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EDITORIAL: The impossible is happening as Medicaid enrollment drops

Former President Ronald Reagan once noted, “No government ever voluntarily reduces itself in size.” That’s true, which is why what’s currently happening with Medicaid is so remarkable.

During the pandemic, Medicaid enrollment grew dramatically because the federal government tied increased emergency funding to a provision that prevented states from removing ineligible individuals from the rolls. Earlier this year, Medicaid enrollment ballooned from 65 million people to more than 94 million. That’s more than a quarter of the country’s population.

So much for Medicaid being coverage of last resort for the neediest.

Mr. Reagan foresaw that outcome. The rest of his above quote states, “Government programs, once launched, never disappear. Actually, a government bureau is the nearest thing to eternal life we’ll ever see on this Earth.”

To prove his point, the White House kept renewing the emergency order even as the pandemic faded. This was a backdoor effort to permanently expand Medicaid.

But Republicans in December 2022 rescinded the continuous coverage mandate, forcing states to disenroll those who were improperly using Medicaid. Progressives — eager to see more Americans become government dependent — warned that enforcing eligibility requirements would lead to a massive spike in the uninsured.

That hasn’t happened.

As The Wall Street Journal noted in August, the Centers for Medicare and Medicaid Services projected a less than 1 percentage point increase in the number of uninsured Americans once the pandemic emergency provisions expired.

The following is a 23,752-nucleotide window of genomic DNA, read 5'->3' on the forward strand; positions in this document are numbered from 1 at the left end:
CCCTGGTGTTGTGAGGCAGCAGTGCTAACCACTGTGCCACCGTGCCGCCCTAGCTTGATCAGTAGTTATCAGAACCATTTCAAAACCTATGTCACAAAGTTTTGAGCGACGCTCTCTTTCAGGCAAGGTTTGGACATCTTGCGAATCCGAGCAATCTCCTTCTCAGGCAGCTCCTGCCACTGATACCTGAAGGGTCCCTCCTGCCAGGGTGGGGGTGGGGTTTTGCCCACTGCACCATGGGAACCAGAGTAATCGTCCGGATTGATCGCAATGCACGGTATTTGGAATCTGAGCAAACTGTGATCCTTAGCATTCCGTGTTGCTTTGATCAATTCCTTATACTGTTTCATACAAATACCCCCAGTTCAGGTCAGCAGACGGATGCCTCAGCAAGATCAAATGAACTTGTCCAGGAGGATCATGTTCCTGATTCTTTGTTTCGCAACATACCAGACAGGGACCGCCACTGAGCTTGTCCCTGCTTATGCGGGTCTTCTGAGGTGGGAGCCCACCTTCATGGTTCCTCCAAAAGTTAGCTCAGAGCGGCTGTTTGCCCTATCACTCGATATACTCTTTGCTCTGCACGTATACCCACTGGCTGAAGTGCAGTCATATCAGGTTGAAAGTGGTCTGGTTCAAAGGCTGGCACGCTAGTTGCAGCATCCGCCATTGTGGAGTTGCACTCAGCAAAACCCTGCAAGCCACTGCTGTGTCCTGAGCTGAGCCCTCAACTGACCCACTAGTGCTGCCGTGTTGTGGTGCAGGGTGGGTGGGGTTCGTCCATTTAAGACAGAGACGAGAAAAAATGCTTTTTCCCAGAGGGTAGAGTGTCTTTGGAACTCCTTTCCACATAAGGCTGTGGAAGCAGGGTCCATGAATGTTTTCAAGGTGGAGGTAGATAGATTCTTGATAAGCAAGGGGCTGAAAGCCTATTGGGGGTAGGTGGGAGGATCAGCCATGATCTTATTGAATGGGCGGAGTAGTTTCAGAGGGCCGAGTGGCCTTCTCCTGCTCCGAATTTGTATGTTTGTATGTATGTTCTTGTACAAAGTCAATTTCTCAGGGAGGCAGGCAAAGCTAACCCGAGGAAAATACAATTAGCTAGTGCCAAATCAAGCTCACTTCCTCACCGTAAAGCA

“Although Medicaid enrollment is expected to decrease significantly,” CMS concluded, “many individuals who were not disenrolled from Medicaid during the public health emergency already had comprehensive coverage from another source (such as through an employer) and thus remain insured even when disenrolled from Medicaid.”

The process is working. Already more than 11 million people have been disenrolled. In Nevada, 176,000 people have been dropped, while around 273,000 have had their coverage renewed. Again, enrollment standards haven’t changed. States are now simply confirming eligibility and removing those who no longer qualify. In addition, there are safeguards in place — an appeals process, retroactive coverage — for those inaccurately removed from Medicaid because of bureaucratic snafus.

If Democrats want a debate about expanding this entitlement program, fine. But etching “temporary” pandemic emergency provisions in stone isn’t the way to go about it.

Cleaning the rolls by enforcing eligibility provisions will, reason.com noted, save taxpayers an estimated $80 billion annually.

Even for the government, that’s real money.

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